This inaccurate topo is based on dim recollections, half-baked guesses, and outright lies. In NO WAY does it tell the full story. You would probably be better off just trying to find your own way up the mountain, than you would be if you used this topo. But that statement in no way implies that I am in any way responsible if you don't use the topo, and something bad happens anyway.

 

Nature is unpredictable and unsafe. Mountains are dangerous. Many books have been written about these dangers, and there's no way I can list them all here. Read the books.

 

The area depicted by this topo is covered in steep terrain with loose, slippery and unstable footing. The weather can make matters worse. Sheer drops are everywhere. You may fall, be injured or die. There are hidden holes. You could break your leg. There are wild animals, which may be vicious, poisonous, hungry or carriers of dread diseases. These may include poisonous amphibians, reptiles, and insects; insects to which you have allergies, or whose multiple stings can cause anaphylactic shock; mammals which may include skunks, badgers, marmots, lions, tigers, and bears; predatory birds, and all other manner of beasts. Plants can be poisonous as well, and even when not poisonous, can inflict serious injury like a sharp stick in the eye. This topo, and the author of this topo, will not do anything to protect you from any of this. I do not inspect, supervise or maintain the ground, rocks, cliffs, wildlife, vegetation or other features, natural or otherwise.

Real dangers are present even on approach trails. Trails are not sidewalks, and folks have died and been seriously injured even on sidewalks when they have tripped on cracked concrete, plunged into meter boxes with missing covers, been mugged, hit by cars, had pianos fall on them... Trails can be, and are, steep, slippery and dangerous. Trail features made or enhanced by humans, such as bridges, steps, walls and railings (if any) can break, collapse, or otherwise fail catastrophically at any time. I don't promise to inspect, supervise or maintain them in any way. They may be negligently constructed or repaired. Some trails in the area are only maintained by Nelson Bighorn Sheep, who have little regard for human life or human safety, or any humans whatsoever. In summary, trails are unsafe, period. Live with it or stay away.

 

Stay on the trails whenever possible. The terrain, in addition to being dangerous, is surprisingly complex. You may get lost. You probably WILL get lost. The chances of getting lost multiply geometrically after the sun goes down, due to poor visibility. The sun goes down at least once a day in this area. Not to say that you won't get lost during daylight hours. In either event, carry a flashlight, extra bulb and batteries, compass, GPS, altimeter, cellular phone, food, water, matches and first aid supplies at all times. My advising you of this does not mean there are not other things you should be carrying. Carry them all as well, and know how to use them. I am not responsible for the consequences if you fail to heed this advice. In fact, I am not responsible for the consequences even if you DO heed this advice and, for example, end up in an unplanned bivy because you were carrying too much g*dd@mnstuff, stumble into the bivy fire at 2 am when you get up to take a p!ss, and severely burn the flesh on your hands. You have only yourself to blame, so leave me out of it.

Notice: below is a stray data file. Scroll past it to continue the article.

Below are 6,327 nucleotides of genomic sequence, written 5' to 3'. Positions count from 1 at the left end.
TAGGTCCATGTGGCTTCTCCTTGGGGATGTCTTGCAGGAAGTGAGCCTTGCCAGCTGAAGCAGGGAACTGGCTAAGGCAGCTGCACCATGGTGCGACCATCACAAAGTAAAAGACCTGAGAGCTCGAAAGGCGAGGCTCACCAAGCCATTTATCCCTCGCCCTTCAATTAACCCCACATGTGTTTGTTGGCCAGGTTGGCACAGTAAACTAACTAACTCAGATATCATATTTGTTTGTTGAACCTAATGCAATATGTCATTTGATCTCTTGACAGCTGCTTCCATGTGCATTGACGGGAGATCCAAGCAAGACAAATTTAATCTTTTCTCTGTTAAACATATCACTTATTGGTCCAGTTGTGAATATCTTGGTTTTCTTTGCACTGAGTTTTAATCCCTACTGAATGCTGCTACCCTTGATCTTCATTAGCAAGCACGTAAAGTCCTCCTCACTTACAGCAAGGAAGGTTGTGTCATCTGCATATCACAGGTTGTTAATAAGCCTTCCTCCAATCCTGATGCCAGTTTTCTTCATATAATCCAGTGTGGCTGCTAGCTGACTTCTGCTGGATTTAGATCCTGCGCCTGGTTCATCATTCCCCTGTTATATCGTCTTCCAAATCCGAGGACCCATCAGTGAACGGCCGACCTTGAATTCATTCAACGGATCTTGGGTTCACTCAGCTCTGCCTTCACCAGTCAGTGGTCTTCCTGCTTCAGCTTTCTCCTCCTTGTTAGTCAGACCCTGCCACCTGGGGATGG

Rocks and other objects can, and probably will, fall from the cliffs. They can tumble down slopes. This can happen naturally, or be caused by people above you, such as climbers. Rocks of all sizes, including huge boulders, can shift, move or fall with no warning. If you don't believe me check out the talus slopes at the base of some of the rock walls. They didn't just grow there. Use of helmets is advised for anyone approaching the rock formations. As a matter of fact, approaching the rock formations is not advised. That is pretty stupid too. But if you DO choose to risk your worthless scrawny neck by going near rocks, shoulder pads, knee pads, elbow pads, athletic cups and supporters and other body armor may be handy as well. These items can be purchased or rented from mountaineering shops and athletic supply stores. They won't save you if you get hit by or scrape against something big or on another part of your body. A whole rock formation might collapse on you leave nothing but a grease spot. Don't think it can't happen. It does, and it probably will.